Religious freedoms in 2010
At this point, most people have come down on one side or another regarding the proposed mosque to be constructed near to the site of the World Trade Center attacks in New York. Several of those same people are probably tired of hearing opinions on the subject, but as a New Yorker, I have been really bothered by some of the rhetoric that has been thrown around regarding a common sense interpretation of the nation"s laws on separation of church and state.
The Bill of Rights has been an enduring pillar that has shaped the national ideology pertaining to issues where one"s personal rights are in danger of being violated. It didn"t quite cover all the bases in 1791, but several subsequent Constitutional amendments have kept it modern and brought it up to speed. Any Government professor will tell you that while the Constitution is a seemingly straightforward document, it is open to several forms of interpretation. While I am not religious, I consider myself to be fundamentalist when it comes to my interpretation of the First Amendment. It is clear: "Congress shall make no law respecting an establishment of religion, or prohibiting the free exercise thereof."
While there is no serious possibility of a law being passed to block the construction of a mosque (as part of the "park51" project) two blocks near Ground Zero, the tone of the opposition to the mosque troubles me. While there has always been some form of a xenophobic vein in American culture, the years since September 11th have seen an intensity of emotion regarding issues concerning the Islamic religion, the Middle East and South Asia.
People will always have their own views, as well as the right to believe in them. But several of our nation"s political leaders have taken this right to the extreme of impinging upon the rights of others. The level of emotion surrounding the mosque"s construction is the product of several factors, but the two largest factors (in my opinion) are the importance of September 11th in the national consciousness and the intolerance of some elements of the American religious right. The September 11th attacks and the response to them were a major turning point in American foreign policy. Several of the political decisions made in the past nine years can be traced back to the attacks. The aftermath of the attacks also thrust religion into the national political discourse. While the constitution is clear about the separation of church and state, it is na?ve and unfair to expect a person to attempt to separate their political views from their religious views, as both concern how they live their life. The Republican Party has done an excellent job of drawing on that connection for political success.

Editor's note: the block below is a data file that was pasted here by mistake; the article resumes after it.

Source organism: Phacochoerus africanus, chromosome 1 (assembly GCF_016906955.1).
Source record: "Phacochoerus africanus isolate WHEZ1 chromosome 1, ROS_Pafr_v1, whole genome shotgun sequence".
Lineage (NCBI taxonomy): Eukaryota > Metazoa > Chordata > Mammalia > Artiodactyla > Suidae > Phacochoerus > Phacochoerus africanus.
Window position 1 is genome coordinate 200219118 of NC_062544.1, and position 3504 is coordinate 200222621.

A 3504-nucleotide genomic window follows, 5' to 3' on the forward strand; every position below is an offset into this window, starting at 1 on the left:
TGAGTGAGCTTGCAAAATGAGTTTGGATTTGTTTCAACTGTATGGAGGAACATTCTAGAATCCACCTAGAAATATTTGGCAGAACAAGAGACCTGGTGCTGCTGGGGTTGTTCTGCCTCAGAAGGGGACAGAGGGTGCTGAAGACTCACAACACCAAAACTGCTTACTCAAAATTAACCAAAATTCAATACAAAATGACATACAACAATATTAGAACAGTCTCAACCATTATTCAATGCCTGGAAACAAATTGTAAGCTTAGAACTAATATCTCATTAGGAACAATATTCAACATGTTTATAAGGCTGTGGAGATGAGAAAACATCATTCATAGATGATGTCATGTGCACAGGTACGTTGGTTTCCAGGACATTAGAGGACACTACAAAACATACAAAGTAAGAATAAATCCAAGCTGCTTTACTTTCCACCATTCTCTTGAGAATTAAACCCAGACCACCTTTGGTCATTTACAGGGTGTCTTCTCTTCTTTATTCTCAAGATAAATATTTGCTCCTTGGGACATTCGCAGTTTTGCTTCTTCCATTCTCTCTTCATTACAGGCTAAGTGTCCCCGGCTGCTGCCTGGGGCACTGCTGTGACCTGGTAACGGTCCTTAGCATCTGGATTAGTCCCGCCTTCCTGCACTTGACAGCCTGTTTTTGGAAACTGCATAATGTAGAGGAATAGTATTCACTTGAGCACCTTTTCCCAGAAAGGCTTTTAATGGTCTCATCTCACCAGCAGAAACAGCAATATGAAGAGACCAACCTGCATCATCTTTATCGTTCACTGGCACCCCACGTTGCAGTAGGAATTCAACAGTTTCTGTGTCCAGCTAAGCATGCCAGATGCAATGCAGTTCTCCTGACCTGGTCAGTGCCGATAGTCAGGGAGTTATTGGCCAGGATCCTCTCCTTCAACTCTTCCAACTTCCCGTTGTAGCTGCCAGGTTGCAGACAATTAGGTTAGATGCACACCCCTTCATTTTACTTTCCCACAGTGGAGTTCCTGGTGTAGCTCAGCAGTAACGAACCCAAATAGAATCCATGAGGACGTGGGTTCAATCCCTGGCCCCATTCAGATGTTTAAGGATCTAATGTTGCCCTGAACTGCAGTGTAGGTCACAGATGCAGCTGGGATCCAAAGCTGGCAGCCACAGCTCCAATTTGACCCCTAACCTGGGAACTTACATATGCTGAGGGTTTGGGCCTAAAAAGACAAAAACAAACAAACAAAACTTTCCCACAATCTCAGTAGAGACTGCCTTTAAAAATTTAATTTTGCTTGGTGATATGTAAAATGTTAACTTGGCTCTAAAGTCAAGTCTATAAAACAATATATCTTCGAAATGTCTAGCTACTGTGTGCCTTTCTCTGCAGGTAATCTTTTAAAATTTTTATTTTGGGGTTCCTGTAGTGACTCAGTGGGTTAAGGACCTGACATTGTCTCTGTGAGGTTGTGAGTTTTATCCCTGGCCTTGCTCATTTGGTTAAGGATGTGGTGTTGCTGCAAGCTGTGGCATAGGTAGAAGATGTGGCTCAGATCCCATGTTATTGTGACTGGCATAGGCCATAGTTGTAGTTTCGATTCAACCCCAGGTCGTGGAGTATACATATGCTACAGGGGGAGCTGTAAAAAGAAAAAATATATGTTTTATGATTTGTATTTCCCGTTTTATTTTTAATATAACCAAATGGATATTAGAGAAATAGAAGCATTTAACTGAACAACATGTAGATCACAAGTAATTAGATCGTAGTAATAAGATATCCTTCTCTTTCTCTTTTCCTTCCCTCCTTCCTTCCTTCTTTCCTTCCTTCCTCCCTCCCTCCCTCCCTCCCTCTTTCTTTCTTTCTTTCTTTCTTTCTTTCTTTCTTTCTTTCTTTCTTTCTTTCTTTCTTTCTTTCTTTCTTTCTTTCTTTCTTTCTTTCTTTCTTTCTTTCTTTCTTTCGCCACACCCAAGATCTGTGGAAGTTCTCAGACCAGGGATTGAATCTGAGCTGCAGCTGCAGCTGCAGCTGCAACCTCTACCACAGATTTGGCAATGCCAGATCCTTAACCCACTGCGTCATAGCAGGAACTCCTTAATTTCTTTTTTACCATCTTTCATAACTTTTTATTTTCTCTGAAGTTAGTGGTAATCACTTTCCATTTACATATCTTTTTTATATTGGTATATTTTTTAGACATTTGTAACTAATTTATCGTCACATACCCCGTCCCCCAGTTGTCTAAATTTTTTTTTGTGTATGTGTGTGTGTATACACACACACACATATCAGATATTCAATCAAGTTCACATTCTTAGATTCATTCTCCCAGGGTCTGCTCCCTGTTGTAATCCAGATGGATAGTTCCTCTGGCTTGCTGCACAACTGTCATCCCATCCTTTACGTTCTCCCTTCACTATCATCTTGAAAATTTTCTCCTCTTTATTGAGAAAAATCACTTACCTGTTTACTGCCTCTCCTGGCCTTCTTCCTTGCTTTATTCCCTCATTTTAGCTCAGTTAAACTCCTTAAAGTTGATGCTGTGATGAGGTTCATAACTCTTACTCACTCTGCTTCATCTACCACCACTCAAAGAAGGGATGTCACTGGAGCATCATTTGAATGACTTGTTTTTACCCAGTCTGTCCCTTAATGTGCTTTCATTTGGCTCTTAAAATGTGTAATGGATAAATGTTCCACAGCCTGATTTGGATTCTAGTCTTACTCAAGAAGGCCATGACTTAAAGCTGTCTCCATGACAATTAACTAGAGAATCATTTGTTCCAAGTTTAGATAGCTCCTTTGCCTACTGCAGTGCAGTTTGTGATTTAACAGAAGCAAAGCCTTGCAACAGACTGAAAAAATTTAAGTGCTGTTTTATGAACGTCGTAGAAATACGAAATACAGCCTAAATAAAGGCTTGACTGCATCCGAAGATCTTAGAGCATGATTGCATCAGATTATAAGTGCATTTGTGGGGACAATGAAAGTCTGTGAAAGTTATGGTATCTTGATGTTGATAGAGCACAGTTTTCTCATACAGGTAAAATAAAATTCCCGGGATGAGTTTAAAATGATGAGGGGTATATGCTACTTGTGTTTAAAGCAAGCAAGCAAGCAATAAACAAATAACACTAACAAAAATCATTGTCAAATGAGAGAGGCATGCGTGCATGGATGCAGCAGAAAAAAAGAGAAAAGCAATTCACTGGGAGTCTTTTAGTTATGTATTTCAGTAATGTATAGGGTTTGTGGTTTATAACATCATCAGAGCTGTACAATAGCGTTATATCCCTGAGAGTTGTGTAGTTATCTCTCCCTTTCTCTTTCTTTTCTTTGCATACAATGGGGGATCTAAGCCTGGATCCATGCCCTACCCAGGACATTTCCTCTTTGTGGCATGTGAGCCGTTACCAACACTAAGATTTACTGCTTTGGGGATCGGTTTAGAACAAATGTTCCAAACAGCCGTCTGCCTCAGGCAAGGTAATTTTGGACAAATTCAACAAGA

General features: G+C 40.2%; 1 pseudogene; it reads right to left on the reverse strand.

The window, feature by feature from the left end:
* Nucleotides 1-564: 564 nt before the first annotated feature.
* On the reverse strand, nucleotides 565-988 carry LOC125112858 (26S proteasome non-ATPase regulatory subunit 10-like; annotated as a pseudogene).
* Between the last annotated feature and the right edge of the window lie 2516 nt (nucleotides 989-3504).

It is one thing for a religion to be intolerant of another. Although religious cooperation is the ideal, history indicates a different reality. But the history of politics in the United States has consistently moved in a progressive expansion of tolerance. Looking at dates in American history, that statement needs some qualification. By the standards of 2010, the United States was not a tolerant place in 1776, 1812, 1865, 1945, etc. There were definitely several steps back along the way, but indisputably, progress has been made since 1776.
The fervent opposition to the mosque represents an egregious step back. While there has been opposition from across the political spectrum, it is explicitly the direction of the marriage between the religious right and the Republican Party that has gone too far in the past nine years. That connection between a religious element and a political party has always existed, but as of late, America"s political enemies have also fallen under a common religious banner, blurring the distinction between the two. Nonetheless, there needs to be a vigorous defense of religious freedom across that same political spectrum. As people, Republicans have the right to be opposed to whatever they see fit. But as politicians and legislators, they also have to respect and defend religious freedom as enumerated in the Bill of Rights.
The events of the past few months have confirmed a fear of mine: that it is overly optimistic to think that nine years is enough time for us to revert to a level of common sense obvious to some Americans 234 years ago.